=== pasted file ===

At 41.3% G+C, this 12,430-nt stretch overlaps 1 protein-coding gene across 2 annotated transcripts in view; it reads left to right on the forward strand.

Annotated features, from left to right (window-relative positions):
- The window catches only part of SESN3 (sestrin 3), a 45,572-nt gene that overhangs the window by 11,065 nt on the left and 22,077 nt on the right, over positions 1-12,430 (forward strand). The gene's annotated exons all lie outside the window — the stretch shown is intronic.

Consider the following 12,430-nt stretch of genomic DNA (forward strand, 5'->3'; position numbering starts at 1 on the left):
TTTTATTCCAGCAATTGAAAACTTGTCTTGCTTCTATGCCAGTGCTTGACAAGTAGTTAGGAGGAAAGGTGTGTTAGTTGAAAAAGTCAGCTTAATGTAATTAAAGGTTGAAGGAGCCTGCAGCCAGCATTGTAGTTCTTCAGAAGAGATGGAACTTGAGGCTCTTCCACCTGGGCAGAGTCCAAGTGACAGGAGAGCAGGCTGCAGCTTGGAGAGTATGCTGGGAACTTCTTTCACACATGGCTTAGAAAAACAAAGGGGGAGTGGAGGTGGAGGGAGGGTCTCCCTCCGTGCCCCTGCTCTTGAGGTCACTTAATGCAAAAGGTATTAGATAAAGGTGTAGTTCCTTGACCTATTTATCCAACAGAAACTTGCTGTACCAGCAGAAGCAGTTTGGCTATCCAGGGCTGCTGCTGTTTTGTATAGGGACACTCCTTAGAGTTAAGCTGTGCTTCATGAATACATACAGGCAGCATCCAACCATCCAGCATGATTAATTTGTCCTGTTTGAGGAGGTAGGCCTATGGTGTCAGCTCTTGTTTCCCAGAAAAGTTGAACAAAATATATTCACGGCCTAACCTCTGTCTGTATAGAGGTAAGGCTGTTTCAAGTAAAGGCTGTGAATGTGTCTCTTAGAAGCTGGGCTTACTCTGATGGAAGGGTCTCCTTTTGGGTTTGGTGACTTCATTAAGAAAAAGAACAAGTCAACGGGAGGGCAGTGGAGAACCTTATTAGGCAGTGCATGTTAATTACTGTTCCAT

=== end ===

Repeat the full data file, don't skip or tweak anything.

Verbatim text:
At 41.3% G+C, this 12,430-nt stretch overlaps 1 protein-coding gene across 2 annotated transcripts in view; it reads left to right on the forward strand.

Annotated features, from left to right (window-relative positions):
- The window catches only part of SESN3 (sestrin 3), a 45,572-nt gene that overhangs the window by 11,065 nt on the left and 22,077 nt on the right, over positions 1-12,430 (forward strand). The gene's annotated exons all lie outside the window — the stretch shown is intronic.

Consider the following 12,430-nt stretch of genomic DNA (forward strand, 5'->3'; position numbering starts at 1 on the left):
TTTTATTCCAGCAATTGAAAACTTGTCTTGCTTCTATGCCAGTGCTTGACAAGTAGTTAGGAGGAAAGGTGTGTTAGTTGAAAAAGTCAGCTTAATGTAATTAAAGGTTGAAGGAGCCTGCAGCCAGCATTGTAGTTCTTCAGAAGAGATGGAACTTGAGGCTCTTCCACCTGGGCAGAGTCCAAGTGACAGGAGAGCAGGCTGCAGCTTGGAGAGTATGCTGGGAACTTCTTTCACACATGGCTTAGAAAAACAAAGGGGGAGTGGAGGTGGAGGGAGGGTCTCCCTCCGTGCCCCTGCTCTTGAGGTCACTTAATGCAAAAGGTATTAGATAAAGGTGTAGTTCCTTGACCTATTTATCCAACAGAAACTTGCTGTACCAGCAGAAGCAGTTTGGCTATCCAGGGCTGCTGCTGTTTTGTATAGGGACACTCCTTAGAGTTAAGCTGTGCTTCATGAATACATACAGGCAGCATCCAACCATCCAGCATGATTAATTTGTCCTGTTTGAGGAGGTAGGCCTATGGTGTCAGCTCTTGTTTCCCAGAAAAGTTGAACAAAATATATTCACGGCCTAACCTCTGTCTGTATAGAGGTAAGGCTGTTTCAAGTAAAGGCTGTGAATGTGTCTCTTAGAAGCTGGGCTTACTCTGATGGAAGGGTCTCCTTTTGGGTTTGGTGACTTCATTAAGAAAAAGAACAAGTCAACGGGAGGGCAGTGGAGAACCTTATTAGGCAGTGCATGTTAATTACTGTTCCAT